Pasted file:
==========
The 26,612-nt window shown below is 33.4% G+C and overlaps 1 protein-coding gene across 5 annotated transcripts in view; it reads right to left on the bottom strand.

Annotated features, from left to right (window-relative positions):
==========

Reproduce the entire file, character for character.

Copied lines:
The 26,612-nt window shown below is 33.4% G+C and overlaps 1 protein-coding gene across 5 annotated transcripts in view; it reads right to left on the bottom strand.

Annotated features, from left to right (window-relative positions):